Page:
Nanotechnology Shines a Light Inside Cells

By Kat Piper
Kat Piper
Kat Piper
December 24, 2011 Updated: October 1, 2015
Epoch Times Photo
This schematic depicts the subcellular imaging of quantum dots in a living cell using a nanowire endoscope. (Courtesy of Berkeley Lab)

Using nanotechnology, scientists have developed an optical probe that can be used to see inside living cells.

The nanowire endoscope, developed by researchers with the U.S. Department of Energy’s Lawrence Berkeley Lab and the University of California, Berkeley, is the first to be able to shine light inside a single cell.

It could also be used to deliver genes, proteins, or drugs into a cell without damaging it, say the researchers.

An endoscope is a type of medical instrument used to see inside the body and inside organs. It consists of a long flexible tube and a light source. Light is transmitted down the tube using an optical fiber system.

The nanowire endoscope consists of a tin oxide nanowire waveguide attached to the tapered end of an optical fiber. The nanowire is flexible and extremely strong, so it can withstand repeated bending.

“By combining the advantages of nanowire waveguides and fiber-optic fluorescence imaging, we can manipulate light at the nanoscale inside living cells for studying biological processes within single living cells with high spatial and temporal resolution,” said lead researcher Peidong Yang in a press release.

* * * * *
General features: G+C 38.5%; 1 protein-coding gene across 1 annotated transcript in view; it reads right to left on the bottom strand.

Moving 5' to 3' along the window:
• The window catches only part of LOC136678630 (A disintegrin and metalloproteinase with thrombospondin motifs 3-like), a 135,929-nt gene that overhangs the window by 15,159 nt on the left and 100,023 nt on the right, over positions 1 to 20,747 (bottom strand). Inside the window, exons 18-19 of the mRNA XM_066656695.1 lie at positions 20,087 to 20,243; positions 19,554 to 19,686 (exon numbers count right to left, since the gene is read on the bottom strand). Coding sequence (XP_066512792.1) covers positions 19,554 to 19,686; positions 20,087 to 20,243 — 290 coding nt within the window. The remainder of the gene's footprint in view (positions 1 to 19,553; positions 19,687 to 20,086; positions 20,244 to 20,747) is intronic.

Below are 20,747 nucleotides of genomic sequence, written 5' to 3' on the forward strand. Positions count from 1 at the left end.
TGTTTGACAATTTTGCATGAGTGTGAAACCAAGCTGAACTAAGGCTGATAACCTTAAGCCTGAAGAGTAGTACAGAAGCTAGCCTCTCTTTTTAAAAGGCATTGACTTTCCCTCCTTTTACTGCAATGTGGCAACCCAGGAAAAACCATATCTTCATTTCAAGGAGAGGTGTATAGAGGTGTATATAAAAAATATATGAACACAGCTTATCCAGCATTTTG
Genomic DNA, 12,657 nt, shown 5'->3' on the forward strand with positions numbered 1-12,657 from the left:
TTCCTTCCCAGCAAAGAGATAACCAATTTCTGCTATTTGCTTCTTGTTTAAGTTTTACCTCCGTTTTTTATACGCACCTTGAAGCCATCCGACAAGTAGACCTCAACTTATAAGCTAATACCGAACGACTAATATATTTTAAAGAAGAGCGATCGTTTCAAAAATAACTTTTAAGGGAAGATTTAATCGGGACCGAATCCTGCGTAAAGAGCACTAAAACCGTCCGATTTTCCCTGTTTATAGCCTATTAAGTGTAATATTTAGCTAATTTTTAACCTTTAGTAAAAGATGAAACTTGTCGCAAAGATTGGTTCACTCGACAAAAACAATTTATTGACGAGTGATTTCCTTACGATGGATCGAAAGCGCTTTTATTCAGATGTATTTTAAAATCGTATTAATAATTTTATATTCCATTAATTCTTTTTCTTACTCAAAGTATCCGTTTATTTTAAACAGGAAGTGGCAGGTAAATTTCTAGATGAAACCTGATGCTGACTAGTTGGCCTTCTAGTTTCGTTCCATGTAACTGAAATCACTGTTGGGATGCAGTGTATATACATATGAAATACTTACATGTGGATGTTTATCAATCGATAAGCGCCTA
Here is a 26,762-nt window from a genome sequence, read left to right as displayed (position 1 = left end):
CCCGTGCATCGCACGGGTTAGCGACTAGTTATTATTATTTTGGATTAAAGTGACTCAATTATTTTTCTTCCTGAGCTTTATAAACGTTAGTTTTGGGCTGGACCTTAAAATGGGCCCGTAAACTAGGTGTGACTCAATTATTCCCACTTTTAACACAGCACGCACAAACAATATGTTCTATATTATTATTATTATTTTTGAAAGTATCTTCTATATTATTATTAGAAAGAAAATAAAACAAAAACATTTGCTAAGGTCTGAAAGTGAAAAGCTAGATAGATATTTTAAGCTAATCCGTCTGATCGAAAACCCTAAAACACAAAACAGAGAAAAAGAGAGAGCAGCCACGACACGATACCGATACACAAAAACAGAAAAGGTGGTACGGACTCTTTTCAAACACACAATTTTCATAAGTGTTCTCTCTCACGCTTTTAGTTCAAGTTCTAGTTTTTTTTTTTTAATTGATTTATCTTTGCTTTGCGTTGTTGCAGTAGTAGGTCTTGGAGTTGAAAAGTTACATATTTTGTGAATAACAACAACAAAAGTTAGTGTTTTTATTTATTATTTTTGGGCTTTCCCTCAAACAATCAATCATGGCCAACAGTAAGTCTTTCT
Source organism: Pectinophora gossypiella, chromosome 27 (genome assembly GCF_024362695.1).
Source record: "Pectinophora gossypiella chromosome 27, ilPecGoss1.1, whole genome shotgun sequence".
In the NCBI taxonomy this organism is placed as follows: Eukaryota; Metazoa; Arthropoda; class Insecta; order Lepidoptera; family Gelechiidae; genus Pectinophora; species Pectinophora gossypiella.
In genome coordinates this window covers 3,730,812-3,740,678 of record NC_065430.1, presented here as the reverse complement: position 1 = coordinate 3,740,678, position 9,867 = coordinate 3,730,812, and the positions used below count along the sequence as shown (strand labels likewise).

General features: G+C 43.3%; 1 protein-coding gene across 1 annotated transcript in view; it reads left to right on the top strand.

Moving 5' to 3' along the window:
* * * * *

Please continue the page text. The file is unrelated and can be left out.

Visible light imaging has been used for decades by biologists to study cells. Fluorescent dyes can also be used to highlight certain cell components, such as proteins, nucleic acids, and lipids. But visible light imaging cannot be used to study tiny structures inside cells, due to resolution limits imposed by the physical properties of light.

Recently, scientists have developed ways to overcome these limitations using nanophotonics, but the systems are expensive, complicated, and bulky.

“By incorporating one of our nanophotonic components into a simple, low-cost, bench-top fiber-optical set-up, we were able to miniaturize our endoscopic system,” Yang said.

The researchers tested their system’s ability to image structures at the subcellular level by inserting the endoscope into human cells commonly used for laboratory research and shining blue light into the cells. They found that the probe didn’t harm the cells or cause the membrane to rupture.

“The optical output from the endoscope emission was closely confined to the nanowire tip and thereby offered highly directional and localized illumination,” Yang said.

Next they showed that it was possible to deliver “quantum dots”—a type of nanoparticle—into the cells with a great degree of accuracy. They attached the quantum dots to the end of the endoscope, and then released them using low-power ultraviolet light.

The quantum dots could be released in under a minute, significantly faster than other reported nanotube-based single-cell delivery systems, which take 20 to 30 minutes to deliver their cargo.

“In the future, in addition to optical imaging and cargo delivery, we could also use this nanowire endoscope to electrically or optically stimulate a living cell,” Yang said.

The research was published online in the journal Nature Nanotechnology on Dec. 18

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Kat Piper